Burning tires, blocked roads: Mass election protests turn violent in Kenya (PHOTOS, VIDEOS)


Rallies in Kenya over alleged election fraud have turned violent, with protesters attacking polling stations and clashing with police officers. At least four people have been killed in election-related unrest in the East African nation.

The demonstrations broke out following the announcement of the results of the presidential election held on Tuesday. The current president, Uhuru Kenyatta, received over 54 percent of the vote. However, his opponent Raila Odinga claimed that the election results were hacked and falsified.

On Wednesday, violence flared in several cities, with angry protesters setting tires ablaze and blocking roads in the Mathare slums of the capital, Nairobi. Police deployed tear gas against the protesters, while a standoff near Mathare resulted in two deaths.

The two people who were killed tried to “attack our officers with pangas [machetes] and that’s when the officers opened fire on them,” Japheth Koome, police chief for Nairobi, told AFP.

Demonstrators were heard marching through the streets of Kisumu, a Kenyan port city on Lake Victoria, chanting “No Raila, no peace,” Reuters reported.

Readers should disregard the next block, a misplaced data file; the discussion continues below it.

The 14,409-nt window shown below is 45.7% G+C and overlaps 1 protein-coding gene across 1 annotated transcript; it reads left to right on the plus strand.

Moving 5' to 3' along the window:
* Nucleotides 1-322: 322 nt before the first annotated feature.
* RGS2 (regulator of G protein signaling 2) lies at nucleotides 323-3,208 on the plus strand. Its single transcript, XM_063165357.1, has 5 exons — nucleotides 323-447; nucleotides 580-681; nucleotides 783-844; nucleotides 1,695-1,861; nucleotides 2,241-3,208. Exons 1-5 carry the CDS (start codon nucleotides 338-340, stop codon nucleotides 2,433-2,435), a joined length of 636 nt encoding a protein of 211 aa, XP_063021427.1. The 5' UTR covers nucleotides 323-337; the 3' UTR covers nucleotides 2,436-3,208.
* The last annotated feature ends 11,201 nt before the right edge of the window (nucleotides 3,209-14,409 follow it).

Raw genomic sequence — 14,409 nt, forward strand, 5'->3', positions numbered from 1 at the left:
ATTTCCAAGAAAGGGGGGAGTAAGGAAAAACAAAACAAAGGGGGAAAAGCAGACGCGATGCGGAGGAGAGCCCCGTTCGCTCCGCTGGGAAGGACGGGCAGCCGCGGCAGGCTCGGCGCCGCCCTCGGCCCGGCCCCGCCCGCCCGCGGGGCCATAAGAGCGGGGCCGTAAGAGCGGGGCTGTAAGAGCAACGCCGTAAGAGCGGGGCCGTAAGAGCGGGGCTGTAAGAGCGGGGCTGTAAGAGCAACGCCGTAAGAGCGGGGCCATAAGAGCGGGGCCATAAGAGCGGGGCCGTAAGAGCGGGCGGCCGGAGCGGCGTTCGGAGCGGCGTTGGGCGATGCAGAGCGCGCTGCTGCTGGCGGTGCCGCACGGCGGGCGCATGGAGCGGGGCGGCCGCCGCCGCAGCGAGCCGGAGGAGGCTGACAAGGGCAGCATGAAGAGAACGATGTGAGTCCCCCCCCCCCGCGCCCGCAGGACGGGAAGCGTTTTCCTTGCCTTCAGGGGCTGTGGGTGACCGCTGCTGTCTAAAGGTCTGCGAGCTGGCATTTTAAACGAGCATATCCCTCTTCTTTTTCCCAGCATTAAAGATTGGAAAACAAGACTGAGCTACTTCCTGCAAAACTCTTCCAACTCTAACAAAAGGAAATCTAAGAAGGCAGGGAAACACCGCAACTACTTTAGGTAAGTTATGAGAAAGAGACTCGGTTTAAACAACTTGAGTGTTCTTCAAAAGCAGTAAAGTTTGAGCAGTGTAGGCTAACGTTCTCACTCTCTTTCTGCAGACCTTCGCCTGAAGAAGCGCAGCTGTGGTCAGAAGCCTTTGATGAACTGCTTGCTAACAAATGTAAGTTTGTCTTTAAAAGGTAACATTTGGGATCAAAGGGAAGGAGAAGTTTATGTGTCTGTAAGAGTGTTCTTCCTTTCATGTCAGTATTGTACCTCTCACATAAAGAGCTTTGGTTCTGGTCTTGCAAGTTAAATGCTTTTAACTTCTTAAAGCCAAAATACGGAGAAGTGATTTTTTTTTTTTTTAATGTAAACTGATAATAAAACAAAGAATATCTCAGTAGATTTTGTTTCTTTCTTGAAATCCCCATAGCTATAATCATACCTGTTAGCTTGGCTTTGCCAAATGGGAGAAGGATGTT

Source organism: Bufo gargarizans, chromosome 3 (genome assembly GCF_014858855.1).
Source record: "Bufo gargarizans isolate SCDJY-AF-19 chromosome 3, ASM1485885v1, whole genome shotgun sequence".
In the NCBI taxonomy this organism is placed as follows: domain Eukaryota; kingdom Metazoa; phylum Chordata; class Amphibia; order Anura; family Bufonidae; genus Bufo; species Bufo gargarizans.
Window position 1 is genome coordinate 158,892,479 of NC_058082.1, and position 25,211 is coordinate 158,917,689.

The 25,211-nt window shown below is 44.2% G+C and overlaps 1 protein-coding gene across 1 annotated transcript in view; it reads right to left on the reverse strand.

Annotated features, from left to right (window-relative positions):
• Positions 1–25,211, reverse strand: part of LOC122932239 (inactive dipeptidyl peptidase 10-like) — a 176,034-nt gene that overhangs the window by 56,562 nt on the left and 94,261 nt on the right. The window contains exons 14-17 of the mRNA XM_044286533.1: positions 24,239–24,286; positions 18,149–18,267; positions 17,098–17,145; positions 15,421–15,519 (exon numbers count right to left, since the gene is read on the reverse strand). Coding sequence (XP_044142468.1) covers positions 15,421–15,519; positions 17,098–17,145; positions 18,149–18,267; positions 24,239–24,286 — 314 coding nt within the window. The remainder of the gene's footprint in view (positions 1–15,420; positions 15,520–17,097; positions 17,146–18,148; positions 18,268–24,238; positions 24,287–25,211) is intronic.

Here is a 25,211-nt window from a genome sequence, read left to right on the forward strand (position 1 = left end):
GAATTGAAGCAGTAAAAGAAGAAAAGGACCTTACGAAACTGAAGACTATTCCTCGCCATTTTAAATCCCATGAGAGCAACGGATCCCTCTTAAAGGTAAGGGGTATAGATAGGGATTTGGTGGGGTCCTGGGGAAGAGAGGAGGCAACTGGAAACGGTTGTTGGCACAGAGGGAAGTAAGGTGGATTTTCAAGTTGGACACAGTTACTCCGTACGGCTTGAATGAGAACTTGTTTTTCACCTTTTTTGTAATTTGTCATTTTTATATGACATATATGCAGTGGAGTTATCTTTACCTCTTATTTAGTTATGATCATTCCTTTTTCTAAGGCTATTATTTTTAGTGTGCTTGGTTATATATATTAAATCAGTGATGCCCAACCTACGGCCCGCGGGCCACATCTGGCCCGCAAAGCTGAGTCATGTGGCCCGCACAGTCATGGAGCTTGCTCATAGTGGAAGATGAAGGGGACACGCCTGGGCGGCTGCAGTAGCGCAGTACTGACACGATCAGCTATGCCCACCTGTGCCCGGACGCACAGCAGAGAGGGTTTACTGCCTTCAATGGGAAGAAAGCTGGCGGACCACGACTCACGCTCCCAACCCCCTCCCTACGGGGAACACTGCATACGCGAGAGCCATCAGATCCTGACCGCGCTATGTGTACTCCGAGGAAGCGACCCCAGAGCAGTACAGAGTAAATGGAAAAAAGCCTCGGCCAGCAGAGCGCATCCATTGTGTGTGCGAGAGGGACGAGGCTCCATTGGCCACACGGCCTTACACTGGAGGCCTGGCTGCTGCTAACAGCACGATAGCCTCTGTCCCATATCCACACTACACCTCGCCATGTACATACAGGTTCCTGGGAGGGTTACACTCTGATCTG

Unrest also broke out in the Tana River region in southeast Kenya. At least five knife-wielding men attacked a vote-tallying station and stabbed one man. The victim later died, Reuters reported.

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“Our officers killed two of them and we are looking for others who escaped,” said regional police chief Larry Kieng. “We have not established the motive yet, we don’t know if it is political or if it’s a criminal incident but we are investigating and action will be taken.”

Election commission head Ezra Chiloba has dismissed any claims of alleged election fraud.

“Our election management system is secure. There was no external interference to the system at any point before, during, and after voting,” Chiloba told a news conference, as cited by Reuters.

On Wednesday, Amnesty International called on Kenyan police officers to use force only “as a last resort” during the protests.

“The police should not use force or firearms to break up peaceful protests. Force should only be used as a last resort, and even then only the bare minimum to prevent loss of life,”said Muthoni Wanyeki, Amnesty International’s regional director for East Africa, the Horn and the Great Lakes.




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